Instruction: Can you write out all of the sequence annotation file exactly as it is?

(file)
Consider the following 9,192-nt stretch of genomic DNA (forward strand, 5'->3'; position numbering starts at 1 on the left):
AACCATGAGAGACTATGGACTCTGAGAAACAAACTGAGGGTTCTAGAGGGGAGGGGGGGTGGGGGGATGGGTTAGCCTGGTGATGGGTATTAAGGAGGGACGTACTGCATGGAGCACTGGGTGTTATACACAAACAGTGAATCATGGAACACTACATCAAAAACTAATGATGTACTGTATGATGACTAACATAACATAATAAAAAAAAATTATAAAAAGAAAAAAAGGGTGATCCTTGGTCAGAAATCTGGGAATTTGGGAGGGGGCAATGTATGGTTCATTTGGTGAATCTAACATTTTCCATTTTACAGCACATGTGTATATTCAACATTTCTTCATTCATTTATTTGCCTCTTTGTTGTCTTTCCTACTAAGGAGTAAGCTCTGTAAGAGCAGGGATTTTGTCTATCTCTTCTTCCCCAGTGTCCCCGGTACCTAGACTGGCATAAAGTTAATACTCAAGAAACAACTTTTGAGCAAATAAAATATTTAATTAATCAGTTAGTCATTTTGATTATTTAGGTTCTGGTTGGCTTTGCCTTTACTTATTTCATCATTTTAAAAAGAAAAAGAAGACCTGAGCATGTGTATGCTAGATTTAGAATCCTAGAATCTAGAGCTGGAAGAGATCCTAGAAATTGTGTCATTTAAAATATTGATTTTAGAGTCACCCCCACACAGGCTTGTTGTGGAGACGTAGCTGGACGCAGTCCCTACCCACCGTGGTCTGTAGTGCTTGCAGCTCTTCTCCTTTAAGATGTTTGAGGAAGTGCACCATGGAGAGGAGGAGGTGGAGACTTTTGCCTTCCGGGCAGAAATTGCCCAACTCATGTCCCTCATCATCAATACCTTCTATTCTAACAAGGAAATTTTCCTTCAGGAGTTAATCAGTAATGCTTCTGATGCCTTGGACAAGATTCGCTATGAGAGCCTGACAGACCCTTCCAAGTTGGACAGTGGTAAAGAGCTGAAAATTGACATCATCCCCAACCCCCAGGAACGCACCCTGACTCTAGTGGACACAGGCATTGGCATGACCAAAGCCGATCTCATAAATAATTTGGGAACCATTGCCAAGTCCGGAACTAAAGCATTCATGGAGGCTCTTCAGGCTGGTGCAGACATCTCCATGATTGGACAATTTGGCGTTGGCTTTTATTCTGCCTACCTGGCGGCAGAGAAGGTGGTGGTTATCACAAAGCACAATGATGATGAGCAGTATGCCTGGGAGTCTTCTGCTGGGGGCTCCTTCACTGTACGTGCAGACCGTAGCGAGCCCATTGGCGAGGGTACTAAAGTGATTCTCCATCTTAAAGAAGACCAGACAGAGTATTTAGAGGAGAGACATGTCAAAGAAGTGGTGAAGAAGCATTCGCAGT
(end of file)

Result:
Consider the following 9,192-nt stretch of genomic DNA (forward strand, 5'->3'; position numbering starts at 1 on the left):
AACCATGAGAGACTATGGACTCTGAGAAACAAACTGAGGGTTCTAGAGGGGAGGGGGGGTGGGGGGATGGGTTAGCCTGGTGATGGGTATTAAGGAGGGACGTACTGCATGGAGCACTGGGTGTTATACACAAACAGTGAATCATGGAACACTACATCAAAAACTAATGATGTACTGTATGATGACTAACATAACATAATAAAAAAAAATTATAAAAAGAAAAAAAGGGTGATCCTTGGTCAGAAATCTGGGAATTTGGGAGGGGGCAATGTATGGTTCATTTGGTGAATCTAACATTTTCCATTTTACAGCACATGTGTATATTCAACATTTCTTCATTCATTTATTTGCCTCTTTGTTGTCTTTCCTACTAAGGAGTAAGCTCTGTAAGAGCAGGGATTTTGTCTATCTCTTCTTCCCCAGTGTCCCCGGTACCTAGACTGGCATAAAGTTAATACTCAAGAAACAACTTTTGAGCAAATAAAATATTTAATTAATCAGTTAGTCATTTTGATTATTTAGGTTCTGGTTGGCTTTGCCTTTACTTATTTCATCATTTTAAAAAGAAAAAGAAGACCTGAGCATGTGTATGCTAGATTTAGAATCCTAGAATCTAGAGCTGGAAGAGATCCTAGAAATTGTGTCATTTAAAATATTGATTTTAGAGTCACCCCCACACAGGCTTGTTGTGGAGACGTAGCTGGACGCAGTCCCTACCCACCGTGGTCTGTAGTGCTTGCAGCTCTTCTCCTTTAAGATGTTTGAGGAAGTGCACCATGGAGAGGAGGAGGTGGAGACTTTTGCCTTCCGGGCAGAAATTGCCCAACTCATGTCCCTCATCATCAATACCTTCTATTCTAACAAGGAAATTTTCCTTCAGGAGTTAATCAGTAATGCTTCTGATGCCTTGGACAAGATTCGCTATGAGAGCCTGACAGACCCTTCCAAGTTGGACAGTGGTAAAGAGCTGAAAATTGACATCATCCCCAACCCCCAGGAACGCACCCTGACTCTAGTGGACACAGGCATTGGCATGACCAAAGCCGATCTCATAAATAATTTGGGAACCATTGCCAAGTCCGGAACTAAAGCATTCATGGAGGCTCTTCAGGCTGGTGCAGACATCTCCATGATTGGACAATTTGGCGTTGGCTTTTATTCTGCCTACCTGGCGGCAGAGAAGGTGGTGGTTATCACAAAGCACAATGATGATGAGCAGTATGCCTGGGAGTCTTCTGCTGGGGGCTCCTTCACTGTACGTGCAGACCGTAGCGAGCCCATTGGCGAGGGTACTAAAGTGATTCTCCATCTTAAAGAAGACCAGACAGAGTATTTAGAGGAGAGACATGTCAAAGAAGTGGTGAAGAAGCATTCGCAGT